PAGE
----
The letters: Ryane Hill creates screams, dialogue, whispers, sounds, yells, text from Charlie’s diary, and the final words that momentarily end this series. The opening screams by Latavius are incredibly strong and the sounds that come about as he’s destroying New York are powerful. I like the whispered lines in this book, which are tiny enough to be read yet still signify their quiet nature. Charlie’s text from his diary continues to be a winner, looking as though it was hand written by a teen, yet easy enough to be read. Overall grade: A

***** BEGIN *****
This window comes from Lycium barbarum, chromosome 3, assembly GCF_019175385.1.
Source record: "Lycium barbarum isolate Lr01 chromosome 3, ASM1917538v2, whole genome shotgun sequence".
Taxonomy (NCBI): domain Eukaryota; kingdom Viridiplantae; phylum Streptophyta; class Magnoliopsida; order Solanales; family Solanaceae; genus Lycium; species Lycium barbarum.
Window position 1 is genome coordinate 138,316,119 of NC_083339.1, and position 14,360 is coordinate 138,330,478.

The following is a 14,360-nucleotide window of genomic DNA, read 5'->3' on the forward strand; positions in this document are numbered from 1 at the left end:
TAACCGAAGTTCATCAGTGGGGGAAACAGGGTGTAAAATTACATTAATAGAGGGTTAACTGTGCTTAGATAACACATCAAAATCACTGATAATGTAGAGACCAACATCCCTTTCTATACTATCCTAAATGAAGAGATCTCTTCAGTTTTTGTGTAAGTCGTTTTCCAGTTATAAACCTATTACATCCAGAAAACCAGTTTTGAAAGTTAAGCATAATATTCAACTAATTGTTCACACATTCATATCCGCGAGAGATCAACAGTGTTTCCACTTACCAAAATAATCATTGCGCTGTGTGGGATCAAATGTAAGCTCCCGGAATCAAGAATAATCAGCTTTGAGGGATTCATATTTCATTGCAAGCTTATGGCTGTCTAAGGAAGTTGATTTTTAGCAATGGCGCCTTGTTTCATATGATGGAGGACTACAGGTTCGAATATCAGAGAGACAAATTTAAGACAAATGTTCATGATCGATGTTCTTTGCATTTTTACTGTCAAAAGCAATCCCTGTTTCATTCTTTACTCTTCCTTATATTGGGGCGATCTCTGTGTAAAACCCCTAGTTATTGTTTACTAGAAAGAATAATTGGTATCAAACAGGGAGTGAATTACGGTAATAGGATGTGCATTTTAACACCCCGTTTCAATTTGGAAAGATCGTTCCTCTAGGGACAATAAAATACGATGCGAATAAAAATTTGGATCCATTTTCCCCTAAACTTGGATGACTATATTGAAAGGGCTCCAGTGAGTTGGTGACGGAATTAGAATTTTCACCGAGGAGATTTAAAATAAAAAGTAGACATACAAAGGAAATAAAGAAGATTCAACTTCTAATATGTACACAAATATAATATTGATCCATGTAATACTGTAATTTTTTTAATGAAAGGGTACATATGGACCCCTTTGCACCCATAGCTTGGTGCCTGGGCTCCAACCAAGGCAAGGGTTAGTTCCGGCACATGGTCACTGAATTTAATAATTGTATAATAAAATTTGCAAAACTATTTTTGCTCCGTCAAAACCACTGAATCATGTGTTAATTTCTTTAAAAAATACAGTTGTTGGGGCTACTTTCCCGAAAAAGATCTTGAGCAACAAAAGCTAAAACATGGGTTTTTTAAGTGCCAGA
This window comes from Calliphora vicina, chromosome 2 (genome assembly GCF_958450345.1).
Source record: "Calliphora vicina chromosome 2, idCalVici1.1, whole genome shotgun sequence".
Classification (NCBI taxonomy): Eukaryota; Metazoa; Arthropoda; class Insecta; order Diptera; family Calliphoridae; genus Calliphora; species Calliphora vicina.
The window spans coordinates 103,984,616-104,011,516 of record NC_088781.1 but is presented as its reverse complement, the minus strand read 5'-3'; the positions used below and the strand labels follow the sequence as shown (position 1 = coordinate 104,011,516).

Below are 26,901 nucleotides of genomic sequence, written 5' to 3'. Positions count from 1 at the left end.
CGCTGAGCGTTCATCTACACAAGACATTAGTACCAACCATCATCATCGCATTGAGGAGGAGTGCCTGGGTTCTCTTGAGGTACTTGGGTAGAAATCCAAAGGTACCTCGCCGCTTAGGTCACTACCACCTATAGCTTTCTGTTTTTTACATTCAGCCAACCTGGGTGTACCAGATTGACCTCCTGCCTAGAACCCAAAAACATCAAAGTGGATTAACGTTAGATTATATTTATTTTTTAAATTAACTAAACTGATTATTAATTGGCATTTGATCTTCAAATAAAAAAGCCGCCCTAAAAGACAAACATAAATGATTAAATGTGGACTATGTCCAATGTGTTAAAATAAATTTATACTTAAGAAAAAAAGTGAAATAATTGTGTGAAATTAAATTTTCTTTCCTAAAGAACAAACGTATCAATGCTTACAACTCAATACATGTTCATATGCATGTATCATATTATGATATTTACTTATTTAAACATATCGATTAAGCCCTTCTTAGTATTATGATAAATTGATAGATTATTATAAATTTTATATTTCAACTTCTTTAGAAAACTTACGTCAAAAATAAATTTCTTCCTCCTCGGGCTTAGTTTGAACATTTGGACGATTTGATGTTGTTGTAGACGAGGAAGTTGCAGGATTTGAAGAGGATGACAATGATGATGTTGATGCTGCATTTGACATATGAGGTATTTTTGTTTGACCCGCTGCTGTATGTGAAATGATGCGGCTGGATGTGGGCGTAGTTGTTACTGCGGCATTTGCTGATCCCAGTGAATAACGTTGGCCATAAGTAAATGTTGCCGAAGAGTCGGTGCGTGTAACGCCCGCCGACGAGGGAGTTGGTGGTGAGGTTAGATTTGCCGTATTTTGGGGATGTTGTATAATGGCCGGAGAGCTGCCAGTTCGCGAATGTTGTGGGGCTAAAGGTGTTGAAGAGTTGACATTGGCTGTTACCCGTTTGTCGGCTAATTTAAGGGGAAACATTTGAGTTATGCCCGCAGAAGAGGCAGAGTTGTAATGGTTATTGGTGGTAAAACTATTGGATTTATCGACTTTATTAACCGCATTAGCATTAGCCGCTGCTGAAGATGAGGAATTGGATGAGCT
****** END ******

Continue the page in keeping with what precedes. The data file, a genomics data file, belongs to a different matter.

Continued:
The final line: A solid conclusion with a new Alter’s painful transformation and Charlie making an important decision. I love this universe and hope that all the creators return to it soon enough. Overall grade: A-

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Patrick Hayes was a contributor to the Comic Buyer's Guide for several years with "It's Bound to Happen!" and he's reviewed comics for TrekWeb and TrekCore. He's taught 8th graders English for 20 years and has taught high school English for five years and counting. He reads everything as often as he can, when not grading papers or looking up Star Trek, Star Wars, or Indiana Jones items online.